By Miran Lee & Winnie Cui, Principal Research Program Managers, Microsoft Research Asia
Openness allows innovation to evolve in unforeseen, novel and exciting ways, and sometimes even provides solutions that no one ever imagined were possible.
Getting more done with crowdsourcing
One such innovation is GeoMission (geo-location-based mission), a crowdsourcing platform developed by MSRA and a team of researchers from the Hong Kong University of Science and Technology (HKUST). GeoMission lets users share and accept tasks based on where they are located.
Users submit location-based requests via GeoMission apps, which then push questions to other users near the target location (as long as they meet any additional criteria in the request.)
The project owner Professor Lei Chen from HKUST is introducing GeoMission to audience
Developed for IOS and Android clients, the GeoMission server platform allows users to initiate requests by audio, video, photo or plain old texting.
All of GeoMission’s source code is hosted on GitHub, providing some critical benefits for a research-based project — like more people! Researchers can intricately study how users interact with the platform, and users can directly contribute to help make it better. Of course, making it open source extends the tools to the greatest possible number of spatial crowdsourcing researchers. Most importantly, we believe opening the source code helps us innovate faster and provide more ways to collaborate with other developers or just about anyone else who’s interested in the project. You can find more details about project at HKUST’s website.
Improving datacenter efficiency with Vortex
In the same spirit of openness, we’ve worked with Professor Byung-Gon Chun from Seoul National University (SNU) to develop Vortex in an effort to address the problem of wasted resources at datacenters. Tapping these sometimes vast computing resources — that remain largely unused outside of peak usage — represents a huge opportunity to improve datacenter efficiency and save energy.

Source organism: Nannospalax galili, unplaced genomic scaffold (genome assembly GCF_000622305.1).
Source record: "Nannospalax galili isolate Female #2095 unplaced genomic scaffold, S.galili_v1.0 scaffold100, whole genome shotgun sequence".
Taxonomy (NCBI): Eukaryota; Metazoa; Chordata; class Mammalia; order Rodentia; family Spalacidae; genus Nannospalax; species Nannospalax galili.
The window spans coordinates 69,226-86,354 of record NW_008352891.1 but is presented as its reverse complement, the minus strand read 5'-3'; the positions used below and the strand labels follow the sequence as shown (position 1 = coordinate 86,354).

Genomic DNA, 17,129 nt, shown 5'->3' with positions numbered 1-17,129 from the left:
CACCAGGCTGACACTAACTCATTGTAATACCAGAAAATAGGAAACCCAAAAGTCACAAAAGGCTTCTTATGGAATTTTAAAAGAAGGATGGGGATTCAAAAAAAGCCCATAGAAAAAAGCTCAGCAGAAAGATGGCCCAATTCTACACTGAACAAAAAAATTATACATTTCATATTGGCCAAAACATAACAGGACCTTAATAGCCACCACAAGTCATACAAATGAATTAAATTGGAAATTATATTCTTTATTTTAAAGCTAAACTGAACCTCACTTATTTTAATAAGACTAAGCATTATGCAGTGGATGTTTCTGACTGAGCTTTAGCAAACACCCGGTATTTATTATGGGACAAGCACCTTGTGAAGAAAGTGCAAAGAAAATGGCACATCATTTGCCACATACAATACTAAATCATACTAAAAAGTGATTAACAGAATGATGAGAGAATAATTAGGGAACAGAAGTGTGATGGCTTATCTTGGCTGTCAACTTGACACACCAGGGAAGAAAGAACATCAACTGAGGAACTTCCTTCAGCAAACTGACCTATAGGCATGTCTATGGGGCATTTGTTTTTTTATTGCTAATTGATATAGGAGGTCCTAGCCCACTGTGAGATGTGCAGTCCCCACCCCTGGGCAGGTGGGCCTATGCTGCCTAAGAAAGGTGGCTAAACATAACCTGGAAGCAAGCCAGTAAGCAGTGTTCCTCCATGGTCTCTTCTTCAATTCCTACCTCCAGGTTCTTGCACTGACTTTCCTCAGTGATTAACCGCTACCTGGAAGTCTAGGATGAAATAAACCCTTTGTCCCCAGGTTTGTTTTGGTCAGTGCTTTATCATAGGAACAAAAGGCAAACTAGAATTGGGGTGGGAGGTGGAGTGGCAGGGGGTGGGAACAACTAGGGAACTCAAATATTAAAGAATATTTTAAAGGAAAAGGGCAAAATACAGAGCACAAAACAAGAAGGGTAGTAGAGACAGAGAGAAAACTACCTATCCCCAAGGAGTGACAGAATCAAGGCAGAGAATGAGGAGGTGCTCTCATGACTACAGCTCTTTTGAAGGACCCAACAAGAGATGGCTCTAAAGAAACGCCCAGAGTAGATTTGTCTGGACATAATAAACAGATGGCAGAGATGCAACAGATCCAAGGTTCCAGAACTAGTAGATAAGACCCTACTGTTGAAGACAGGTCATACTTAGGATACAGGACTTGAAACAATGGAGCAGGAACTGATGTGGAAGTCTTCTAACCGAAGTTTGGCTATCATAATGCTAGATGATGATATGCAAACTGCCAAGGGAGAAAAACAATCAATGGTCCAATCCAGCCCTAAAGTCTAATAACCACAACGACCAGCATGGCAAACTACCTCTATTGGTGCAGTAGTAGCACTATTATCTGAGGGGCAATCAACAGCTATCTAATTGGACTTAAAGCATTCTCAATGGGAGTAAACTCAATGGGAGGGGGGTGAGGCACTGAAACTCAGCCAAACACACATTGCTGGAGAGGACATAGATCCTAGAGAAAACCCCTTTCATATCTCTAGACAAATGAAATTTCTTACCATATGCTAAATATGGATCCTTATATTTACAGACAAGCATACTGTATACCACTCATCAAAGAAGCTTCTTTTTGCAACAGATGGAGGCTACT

Although current resource managers like Google’s Borg system and Apache Mesos attempt to reclaim idle resources for other tasks, they largely fall short when reclaimed resources are inevitably preempted by latency critical tasks. The more aggressively the resources are reclaimed, the more frequently they’re preempted due to conflict, resulting in transient resources. The upshot of all this is that current data processing systems that rely on transient resources cannot efficiently complete jobs.
Vortex, on the other hand, maintains high performance despite frequent preemptions. Developed by SNU grad students, Yunseong Lee and Youngseok Yang during their internship at MSRA, the pair are continuing to work on Vortex after returning to school. Joining the project is SNU undergraduate student Geon-Woo Kim along with contributors from other institutions and Microsoft.
Vortex team in SNU (from left to right); Geon-Woo Kim, Youngseok Yang, Byung-Gon Chun, and Yunseong Lee
Experimental evaluations have been conducted on Microsoft Azure to measure the Vortex system’s effectiveness. The results show that Vortex can scale out much better with frequently preempted transient resources than Apache Spark. In certain cases, Apache Spark failed to complete jobs.
Hosted on GitHub, Vortex has been developed as an application of Apache REEF — an open source library for big data applications — in what has since proved to be a mutually beneficial project. Vortex is succeeding in leveraging the Apache methods of growing open source projects: Development issues were openly discussed and pull requests were thoroughly reviewed. Meanwhile, the Apache REEF community was able to closely observe how Vortex uses Apache REEF as well as learn about the overall Vortex requirements.
Vortex and GeoMission — as well as other projects like them — clearly have the potential to succeed in the marketplace. However, we believe that releasing them as open source opens the way to greater long term value for the global community of researchers and developers whose collaborative efforts can sometimes trigger unimaginable breakthroughs. At Microsoft Research Asia, we see a future that includes many more opportunities to collaborate with the open source community — to the benefit of all.